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Saturday, September 16, 2000
From the athletes' point of view

By TERRY JONES -- Edmonton Sun

 SYDNEY - For Arturo Miranda, it may have been his Olympics.

 "I was sooooo happy,'' said the diver who is still waiting to find out if he'll be able to compete, after having been afforded the chance to march with the Canadian team in the opening ceremonies.

 "I've never lived something like that before,'' he said. "I was loving every minute of it.

 "I didn't want to hear anybody say anything about my case or anything to me, I just wanted to take it all in. It was wonderful. It was absolutely amazing.

 "It was 10 times, no 20 times, any rush I've ever had before. It compensates for all the problems I had last week.

 "If they take it away from me now, it's more OK. It makes up for all the troubles of the week. I still hope I can dive, though.

 "But this was something. To march in with 100,000 people looking at you was amazing. It's more thrilling than anything. It was such a great feeling to be part of the Canadian team and for my teammates to all try to be around me because they thought it might mean they'd get on TV.''

 The Canadians arranged it so Miranda, no matter what happens regarding the Edmonton diver's status, could have this Olympic moment.

 What will happen next for Miranda? Who knows?

 "We've had various people contacting the Cubans to remove their objection and it sounds like Juan Antonio Samaranch and the IOC executive board are taking an interest. I have a level of optimism,'' said diving coach Mitch Geller of the Cubans' decision to use Rule 46 of the Olympic charter to have the former Cuban ruled ineligible to compete in Sydney.

 "I'm thrilled for Arturo that he was able to experience the opening ceremonies.''

 Miranda had no points of reference when it came to opening ceremonies, other than the 1991 Pan-Am Games.

 Shooter Susan Nattrass had plenty.

 "The march-in was terrific,'' said the four-time Olympian who competed in her first Olympics in Montreal in 1976.

 "The stadium is amazing and we got such an incredible welcome,'' she said. " The only one better, of course, was coming into Olympic Stadium in Montreal in 1976. That, I will never forget. It was incredible and very moving. To have a stadium of your countrymen and women standing and cheering you in is really mind-boggling. I know how the Aussies felt - so very emotional.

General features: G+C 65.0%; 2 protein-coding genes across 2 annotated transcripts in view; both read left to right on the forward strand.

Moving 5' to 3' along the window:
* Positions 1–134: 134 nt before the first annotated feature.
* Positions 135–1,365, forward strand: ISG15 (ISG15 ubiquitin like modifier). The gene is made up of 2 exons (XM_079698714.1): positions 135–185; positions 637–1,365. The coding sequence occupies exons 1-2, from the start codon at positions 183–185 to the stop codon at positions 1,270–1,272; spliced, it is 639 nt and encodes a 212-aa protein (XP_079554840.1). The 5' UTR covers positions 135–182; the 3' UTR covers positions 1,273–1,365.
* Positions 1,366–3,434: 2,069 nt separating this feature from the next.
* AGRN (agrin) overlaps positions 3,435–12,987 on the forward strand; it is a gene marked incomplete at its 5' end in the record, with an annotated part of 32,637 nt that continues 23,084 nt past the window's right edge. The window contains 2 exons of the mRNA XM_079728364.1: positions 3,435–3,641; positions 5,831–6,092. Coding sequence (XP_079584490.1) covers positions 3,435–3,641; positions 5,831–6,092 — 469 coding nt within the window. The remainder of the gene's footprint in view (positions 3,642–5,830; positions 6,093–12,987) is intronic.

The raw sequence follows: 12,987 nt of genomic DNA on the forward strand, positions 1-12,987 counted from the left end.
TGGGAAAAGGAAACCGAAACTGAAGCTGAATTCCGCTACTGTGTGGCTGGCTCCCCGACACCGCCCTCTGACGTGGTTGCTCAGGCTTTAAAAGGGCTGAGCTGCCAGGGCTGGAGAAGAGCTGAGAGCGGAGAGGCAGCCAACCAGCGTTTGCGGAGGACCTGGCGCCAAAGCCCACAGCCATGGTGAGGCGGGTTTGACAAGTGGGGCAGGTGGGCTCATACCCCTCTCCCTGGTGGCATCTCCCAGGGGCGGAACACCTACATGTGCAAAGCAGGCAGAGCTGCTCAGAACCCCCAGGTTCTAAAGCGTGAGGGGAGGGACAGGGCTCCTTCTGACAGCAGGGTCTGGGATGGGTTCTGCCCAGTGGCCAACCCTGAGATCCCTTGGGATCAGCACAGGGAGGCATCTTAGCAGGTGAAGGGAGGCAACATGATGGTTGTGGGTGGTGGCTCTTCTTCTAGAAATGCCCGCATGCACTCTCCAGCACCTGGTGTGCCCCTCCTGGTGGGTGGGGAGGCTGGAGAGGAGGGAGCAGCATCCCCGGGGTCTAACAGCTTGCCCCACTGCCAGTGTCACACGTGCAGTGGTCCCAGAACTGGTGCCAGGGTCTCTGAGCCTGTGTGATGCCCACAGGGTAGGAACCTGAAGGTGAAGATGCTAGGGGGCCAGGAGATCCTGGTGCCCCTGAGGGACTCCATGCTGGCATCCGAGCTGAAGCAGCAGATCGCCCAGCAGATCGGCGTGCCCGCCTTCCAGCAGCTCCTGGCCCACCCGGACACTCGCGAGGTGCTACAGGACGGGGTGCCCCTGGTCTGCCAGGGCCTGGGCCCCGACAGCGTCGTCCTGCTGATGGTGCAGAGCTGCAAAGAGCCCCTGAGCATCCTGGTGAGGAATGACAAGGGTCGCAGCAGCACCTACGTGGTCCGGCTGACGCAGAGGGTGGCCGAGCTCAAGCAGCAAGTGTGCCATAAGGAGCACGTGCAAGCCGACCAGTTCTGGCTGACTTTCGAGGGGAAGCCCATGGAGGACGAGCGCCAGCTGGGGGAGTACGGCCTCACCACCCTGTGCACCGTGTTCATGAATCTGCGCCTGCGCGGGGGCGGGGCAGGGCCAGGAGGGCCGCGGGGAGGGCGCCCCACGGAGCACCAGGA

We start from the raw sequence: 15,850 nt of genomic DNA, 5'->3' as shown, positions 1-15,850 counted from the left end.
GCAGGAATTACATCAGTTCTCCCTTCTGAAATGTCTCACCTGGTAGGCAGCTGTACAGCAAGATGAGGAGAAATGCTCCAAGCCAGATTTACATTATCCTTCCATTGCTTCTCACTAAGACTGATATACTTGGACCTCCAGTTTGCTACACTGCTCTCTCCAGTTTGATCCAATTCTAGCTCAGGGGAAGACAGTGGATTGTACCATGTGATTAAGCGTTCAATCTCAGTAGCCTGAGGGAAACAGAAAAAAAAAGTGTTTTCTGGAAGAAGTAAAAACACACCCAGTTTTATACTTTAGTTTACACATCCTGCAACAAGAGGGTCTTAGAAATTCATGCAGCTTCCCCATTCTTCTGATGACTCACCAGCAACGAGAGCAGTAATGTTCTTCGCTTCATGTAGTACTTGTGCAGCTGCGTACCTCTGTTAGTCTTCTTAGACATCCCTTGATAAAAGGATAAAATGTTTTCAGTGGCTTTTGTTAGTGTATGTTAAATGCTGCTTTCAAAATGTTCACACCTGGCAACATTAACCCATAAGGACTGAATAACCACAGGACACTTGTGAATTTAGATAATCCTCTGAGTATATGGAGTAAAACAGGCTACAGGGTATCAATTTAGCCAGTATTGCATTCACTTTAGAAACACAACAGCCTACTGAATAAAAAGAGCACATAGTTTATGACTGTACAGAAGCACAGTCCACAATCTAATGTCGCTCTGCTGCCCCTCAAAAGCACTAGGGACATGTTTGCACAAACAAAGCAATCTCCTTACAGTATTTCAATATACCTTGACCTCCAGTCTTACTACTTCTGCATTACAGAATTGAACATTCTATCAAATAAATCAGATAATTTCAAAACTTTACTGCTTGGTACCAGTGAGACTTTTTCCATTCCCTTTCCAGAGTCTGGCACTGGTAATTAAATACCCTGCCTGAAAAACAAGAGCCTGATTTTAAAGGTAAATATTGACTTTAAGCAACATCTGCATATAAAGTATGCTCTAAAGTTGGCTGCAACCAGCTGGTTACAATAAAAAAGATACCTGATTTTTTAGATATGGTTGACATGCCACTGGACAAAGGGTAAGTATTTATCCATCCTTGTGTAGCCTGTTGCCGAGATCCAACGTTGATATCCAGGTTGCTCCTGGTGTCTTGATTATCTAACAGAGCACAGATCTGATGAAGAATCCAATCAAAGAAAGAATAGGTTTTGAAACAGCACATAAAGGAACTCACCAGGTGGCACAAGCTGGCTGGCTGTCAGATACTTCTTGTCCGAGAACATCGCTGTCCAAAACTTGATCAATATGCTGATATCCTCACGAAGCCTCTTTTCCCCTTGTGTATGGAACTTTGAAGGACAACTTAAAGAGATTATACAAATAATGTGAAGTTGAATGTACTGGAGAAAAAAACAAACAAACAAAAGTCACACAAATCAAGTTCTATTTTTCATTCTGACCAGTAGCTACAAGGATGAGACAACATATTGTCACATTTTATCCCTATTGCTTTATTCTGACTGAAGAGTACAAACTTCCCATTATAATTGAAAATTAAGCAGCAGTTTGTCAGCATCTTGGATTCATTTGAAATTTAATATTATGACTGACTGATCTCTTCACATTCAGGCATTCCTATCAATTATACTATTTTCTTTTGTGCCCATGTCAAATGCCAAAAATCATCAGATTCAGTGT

"It was amazing to see how much the world has changed in the last 24 years,'' said the Edmonton shooter. "To me, there were two dramatic times: when the Koreans marched in under one flag and the Australians for honouring 100 years of women's participation in the Olympics. That was wonderful and very inspiring.

 "I loved the lighting of the flame with the water surrounding Cathy Freeman. Too bad the machine didn't work immediately to take the flame to the top immediately. Even though it was impressive, I still think the lighting of the flame in Barcelona was the most impressive. Remember the archer? That was amazing and very, very impressive.

 "Was the moment worth it?'' she asked. "You betcha. I feel blessed to have been able to participate here. I wouldn't have missed this moment for the world.''
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IOC strips gold medal
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Nestor's golden win hits home
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Bulgarian coach resigns
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Student suspended for e-mail threats
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Bridesmaid Brunet
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Brit wins women's modern pentathlon
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Simon's our man
BASKETBALL
Dream Team hangs on for another gold
WATER POLO
Hungary destroys Russia in title game
GYMNASTICS
Barsukova wins rhythmic gold in an upset
EQUESTRIAN
Wind dashes Millar's medal hopes
VOLLEYBALL
Yugoslavia beats Russia for gold
DIVING
Despatie arrives early
FIELD HOCKEY
Netherlands retains Olympic title
TAEKWONDO
Bosshart wins bronze in taekwondo
SYNCHRO
Ironic performance wins bronze
SAILING
Clarke retires after finishing 17th